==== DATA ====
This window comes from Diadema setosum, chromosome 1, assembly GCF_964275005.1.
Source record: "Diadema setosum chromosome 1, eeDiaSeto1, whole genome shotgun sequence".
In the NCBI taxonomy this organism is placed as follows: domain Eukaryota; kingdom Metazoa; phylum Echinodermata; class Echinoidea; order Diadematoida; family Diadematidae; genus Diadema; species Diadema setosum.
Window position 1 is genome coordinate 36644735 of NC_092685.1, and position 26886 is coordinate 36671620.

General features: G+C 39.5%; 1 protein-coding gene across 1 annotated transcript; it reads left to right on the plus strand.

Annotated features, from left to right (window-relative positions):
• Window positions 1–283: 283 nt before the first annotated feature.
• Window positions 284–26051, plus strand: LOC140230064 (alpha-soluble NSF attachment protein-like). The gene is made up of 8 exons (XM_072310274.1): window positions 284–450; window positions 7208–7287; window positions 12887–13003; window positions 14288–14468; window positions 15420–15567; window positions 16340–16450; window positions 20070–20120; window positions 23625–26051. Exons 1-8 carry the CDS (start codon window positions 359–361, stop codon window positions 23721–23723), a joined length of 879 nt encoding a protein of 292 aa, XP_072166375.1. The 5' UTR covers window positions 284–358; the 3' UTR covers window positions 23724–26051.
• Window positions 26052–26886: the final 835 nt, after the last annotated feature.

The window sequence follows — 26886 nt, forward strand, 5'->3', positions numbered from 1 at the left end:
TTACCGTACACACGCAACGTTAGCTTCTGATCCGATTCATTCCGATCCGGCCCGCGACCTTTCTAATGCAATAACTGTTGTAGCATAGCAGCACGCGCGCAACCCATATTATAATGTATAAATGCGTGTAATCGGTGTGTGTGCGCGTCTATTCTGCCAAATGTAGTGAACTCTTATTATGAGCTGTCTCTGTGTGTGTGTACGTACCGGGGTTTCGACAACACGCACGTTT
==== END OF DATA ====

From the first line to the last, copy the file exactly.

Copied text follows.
This window comes from Diadema setosum, chromosome 1, assembly GCF_964275005.1.
Source record: "Diadema setosum chromosome 1, eeDiaSeto1, whole genome shotgun sequence".
In the NCBI taxonomy this organism is placed as follows: domain Eukaryota; kingdom Metazoa; phylum Echinodermata; class Echinoidea; order Diadematoida; family Diadematidae; genus Diadema; species Diadema setosum.
Window position 1 is genome coordinate 36644735 of NC_092685.1, and position 26886 is coordinate 36671620.

General features: G+C 39.5%; 1 protein-coding gene across 1 annotated transcript; it reads left to right on the plus strand.

Annotated features, from left to right (window-relative positions):
• Window positions 1–283: 283 nt before the first annotated feature.
• Window positions 284–26051, plus strand: LOC140230064 (alpha-soluble NSF attachment protein-like). The gene is made up of 8 exons (XM_072310274.1): window positions 284–450; window positions 7208–7287; window positions 12887–13003; window positions 14288–14468; window positions 15420–15567; window positions 16340–16450; window positions 20070–20120; window positions 23625–26051. Exons 1-8 carry the CDS (start codon window positions 359–361, stop codon window positions 23721–23723), a joined length of 879 nt encoding a protein of 292 aa, XP_072166375.1. The 5' UTR covers window positions 284–358; the 3' UTR covers window positions 23724–26051.
• Window positions 26052–26886: the final 835 nt, after the last annotated feature.

The window sequence follows — 26886 nt, forward strand, 5'->3', positions numbered from 1 at the left end:
TTACCGTACACACGCAACGTTAGCTTCTGATCCGATTCATTCCGATCCGGCCCGCGACCTTTCTAATGCAATAACTGTTGTAGCATAGCAGCACGCGCGCAACCCATATTATAATGTATAAATGCGTGTAATCGGTGTGTGTGCGCGTCTATTCTGCCAAATGTAGTGAACTCTTATTATGAGCTGTCTCTGTGTGTGTGTACGTACCGGGGTTTCGACAACACGCACGTTT